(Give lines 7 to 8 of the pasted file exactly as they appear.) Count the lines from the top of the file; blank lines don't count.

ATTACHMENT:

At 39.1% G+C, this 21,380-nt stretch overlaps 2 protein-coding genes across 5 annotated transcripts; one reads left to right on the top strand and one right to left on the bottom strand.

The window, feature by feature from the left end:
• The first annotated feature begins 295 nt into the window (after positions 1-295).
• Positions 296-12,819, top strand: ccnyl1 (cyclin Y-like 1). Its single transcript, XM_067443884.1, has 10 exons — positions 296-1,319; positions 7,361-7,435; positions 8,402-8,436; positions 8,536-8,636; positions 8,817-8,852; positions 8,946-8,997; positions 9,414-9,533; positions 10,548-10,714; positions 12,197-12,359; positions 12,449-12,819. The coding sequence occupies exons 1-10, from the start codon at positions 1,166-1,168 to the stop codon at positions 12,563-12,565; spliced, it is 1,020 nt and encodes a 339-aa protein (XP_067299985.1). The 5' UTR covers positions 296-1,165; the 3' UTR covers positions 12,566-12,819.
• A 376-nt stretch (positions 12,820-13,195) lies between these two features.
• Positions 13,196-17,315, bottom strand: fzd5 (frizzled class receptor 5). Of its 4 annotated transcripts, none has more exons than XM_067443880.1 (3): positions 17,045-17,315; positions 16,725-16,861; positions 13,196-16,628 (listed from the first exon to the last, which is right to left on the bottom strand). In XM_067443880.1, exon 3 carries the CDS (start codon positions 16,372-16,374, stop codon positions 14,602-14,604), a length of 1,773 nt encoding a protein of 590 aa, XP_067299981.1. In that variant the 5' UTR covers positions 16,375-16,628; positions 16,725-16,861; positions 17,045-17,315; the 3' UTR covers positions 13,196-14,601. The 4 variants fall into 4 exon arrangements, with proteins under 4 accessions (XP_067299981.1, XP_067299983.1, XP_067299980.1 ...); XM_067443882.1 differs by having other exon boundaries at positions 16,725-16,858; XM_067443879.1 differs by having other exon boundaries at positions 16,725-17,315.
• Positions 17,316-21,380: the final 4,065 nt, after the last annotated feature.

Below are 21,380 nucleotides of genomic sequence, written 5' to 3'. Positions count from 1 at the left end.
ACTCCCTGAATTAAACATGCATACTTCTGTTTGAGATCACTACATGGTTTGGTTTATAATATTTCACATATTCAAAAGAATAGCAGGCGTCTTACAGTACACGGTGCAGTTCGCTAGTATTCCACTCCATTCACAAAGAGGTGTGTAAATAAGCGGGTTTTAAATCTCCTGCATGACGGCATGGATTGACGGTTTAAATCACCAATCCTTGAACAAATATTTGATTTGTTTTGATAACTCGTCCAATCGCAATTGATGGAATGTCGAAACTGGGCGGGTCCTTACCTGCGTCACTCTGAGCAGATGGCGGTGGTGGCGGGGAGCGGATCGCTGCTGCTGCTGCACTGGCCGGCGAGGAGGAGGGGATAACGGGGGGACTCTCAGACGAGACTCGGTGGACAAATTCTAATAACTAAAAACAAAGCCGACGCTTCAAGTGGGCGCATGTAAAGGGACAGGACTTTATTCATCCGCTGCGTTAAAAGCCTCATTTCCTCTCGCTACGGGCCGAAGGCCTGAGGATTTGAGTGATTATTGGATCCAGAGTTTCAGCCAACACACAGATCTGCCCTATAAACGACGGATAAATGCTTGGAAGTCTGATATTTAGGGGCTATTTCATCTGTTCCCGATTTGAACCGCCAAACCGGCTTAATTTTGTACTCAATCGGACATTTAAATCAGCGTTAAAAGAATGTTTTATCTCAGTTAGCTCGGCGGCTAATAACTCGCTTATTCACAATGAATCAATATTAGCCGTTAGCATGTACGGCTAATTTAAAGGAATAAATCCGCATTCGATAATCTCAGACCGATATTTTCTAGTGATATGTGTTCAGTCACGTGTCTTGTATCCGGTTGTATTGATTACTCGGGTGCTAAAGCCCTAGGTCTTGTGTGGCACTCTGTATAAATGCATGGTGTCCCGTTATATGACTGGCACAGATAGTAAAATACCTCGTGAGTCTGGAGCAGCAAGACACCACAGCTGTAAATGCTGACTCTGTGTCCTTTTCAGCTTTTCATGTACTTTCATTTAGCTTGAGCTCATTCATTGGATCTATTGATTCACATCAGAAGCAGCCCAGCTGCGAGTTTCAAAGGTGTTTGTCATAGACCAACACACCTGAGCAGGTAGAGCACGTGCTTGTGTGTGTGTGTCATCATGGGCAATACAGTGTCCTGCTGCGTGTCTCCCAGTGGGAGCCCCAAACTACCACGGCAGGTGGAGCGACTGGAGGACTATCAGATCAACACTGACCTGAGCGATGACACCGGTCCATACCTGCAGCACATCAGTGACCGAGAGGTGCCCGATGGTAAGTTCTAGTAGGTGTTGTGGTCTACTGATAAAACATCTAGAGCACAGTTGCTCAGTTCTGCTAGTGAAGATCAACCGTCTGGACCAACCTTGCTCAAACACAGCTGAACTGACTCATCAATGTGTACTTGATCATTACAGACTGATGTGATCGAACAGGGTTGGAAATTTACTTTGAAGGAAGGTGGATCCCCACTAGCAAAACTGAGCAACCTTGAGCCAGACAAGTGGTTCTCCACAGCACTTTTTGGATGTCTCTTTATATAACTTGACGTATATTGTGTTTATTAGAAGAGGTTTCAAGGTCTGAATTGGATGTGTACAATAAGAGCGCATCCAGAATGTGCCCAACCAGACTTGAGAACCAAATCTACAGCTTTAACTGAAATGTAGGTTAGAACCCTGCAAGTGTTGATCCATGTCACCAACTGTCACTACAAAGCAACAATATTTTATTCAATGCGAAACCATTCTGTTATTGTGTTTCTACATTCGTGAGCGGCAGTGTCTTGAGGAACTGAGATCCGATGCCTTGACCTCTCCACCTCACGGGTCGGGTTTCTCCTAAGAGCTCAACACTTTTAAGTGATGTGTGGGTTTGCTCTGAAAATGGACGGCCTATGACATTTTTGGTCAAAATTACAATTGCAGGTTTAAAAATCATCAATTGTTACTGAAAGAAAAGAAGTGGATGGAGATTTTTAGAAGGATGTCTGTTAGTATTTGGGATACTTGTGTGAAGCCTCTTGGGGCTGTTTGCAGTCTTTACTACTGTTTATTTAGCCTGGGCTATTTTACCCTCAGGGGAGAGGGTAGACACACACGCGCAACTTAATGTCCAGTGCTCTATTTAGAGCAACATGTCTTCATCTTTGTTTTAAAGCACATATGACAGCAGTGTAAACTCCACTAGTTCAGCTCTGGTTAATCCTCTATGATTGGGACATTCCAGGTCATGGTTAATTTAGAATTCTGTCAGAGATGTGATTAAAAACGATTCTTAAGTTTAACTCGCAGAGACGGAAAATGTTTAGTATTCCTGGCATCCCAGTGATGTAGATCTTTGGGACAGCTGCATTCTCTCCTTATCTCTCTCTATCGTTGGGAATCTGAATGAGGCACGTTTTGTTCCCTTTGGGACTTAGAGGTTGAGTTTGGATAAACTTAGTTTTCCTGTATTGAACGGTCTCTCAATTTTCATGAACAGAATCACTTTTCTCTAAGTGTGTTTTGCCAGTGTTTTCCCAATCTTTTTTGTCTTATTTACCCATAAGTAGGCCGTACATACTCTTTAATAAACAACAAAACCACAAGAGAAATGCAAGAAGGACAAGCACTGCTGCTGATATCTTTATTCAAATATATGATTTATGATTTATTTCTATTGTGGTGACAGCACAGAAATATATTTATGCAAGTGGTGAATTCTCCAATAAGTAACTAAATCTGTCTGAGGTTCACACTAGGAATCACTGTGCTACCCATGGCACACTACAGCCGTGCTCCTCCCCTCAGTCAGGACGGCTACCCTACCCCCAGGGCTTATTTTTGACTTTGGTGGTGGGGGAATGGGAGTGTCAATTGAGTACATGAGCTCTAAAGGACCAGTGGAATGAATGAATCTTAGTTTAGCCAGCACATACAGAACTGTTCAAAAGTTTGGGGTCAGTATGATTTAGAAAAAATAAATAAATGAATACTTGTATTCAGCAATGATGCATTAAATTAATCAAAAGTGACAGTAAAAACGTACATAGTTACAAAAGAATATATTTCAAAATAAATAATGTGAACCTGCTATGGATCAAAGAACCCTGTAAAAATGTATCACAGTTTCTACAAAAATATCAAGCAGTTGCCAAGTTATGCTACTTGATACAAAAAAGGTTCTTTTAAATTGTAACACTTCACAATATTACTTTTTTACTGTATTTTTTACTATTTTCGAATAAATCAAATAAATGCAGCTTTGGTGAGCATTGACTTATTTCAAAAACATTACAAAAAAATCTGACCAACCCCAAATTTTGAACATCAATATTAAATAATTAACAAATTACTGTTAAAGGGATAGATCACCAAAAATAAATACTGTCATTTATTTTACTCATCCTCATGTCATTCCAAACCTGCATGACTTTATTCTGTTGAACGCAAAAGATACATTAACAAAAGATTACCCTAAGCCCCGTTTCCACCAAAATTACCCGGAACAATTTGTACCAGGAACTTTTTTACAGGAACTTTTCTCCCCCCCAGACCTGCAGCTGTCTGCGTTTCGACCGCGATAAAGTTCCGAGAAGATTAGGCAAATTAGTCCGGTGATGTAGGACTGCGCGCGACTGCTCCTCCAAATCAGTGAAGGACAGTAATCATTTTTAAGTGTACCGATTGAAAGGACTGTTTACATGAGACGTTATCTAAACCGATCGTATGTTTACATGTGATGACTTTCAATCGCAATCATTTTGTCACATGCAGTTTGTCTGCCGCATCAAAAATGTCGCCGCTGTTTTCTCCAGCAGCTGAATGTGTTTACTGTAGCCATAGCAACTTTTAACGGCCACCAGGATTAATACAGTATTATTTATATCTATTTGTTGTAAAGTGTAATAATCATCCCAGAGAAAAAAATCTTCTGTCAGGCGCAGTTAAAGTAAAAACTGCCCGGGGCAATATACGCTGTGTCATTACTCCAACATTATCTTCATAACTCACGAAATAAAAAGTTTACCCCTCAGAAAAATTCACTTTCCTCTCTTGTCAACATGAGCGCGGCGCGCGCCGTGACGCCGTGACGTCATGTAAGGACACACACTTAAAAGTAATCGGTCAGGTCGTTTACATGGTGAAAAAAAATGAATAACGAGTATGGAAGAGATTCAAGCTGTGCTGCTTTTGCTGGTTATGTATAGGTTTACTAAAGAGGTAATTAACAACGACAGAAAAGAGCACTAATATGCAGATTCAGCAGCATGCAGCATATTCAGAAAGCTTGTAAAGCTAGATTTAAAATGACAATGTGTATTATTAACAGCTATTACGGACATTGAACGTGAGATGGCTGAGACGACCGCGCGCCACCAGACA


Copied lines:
• Positions 17,316-21,380: the final 4,065 nt, after the last annotated feature.

Below are 21,380 nucleotides of genomic sequence, written 5' to 3'. Positions count from 1 at the left end.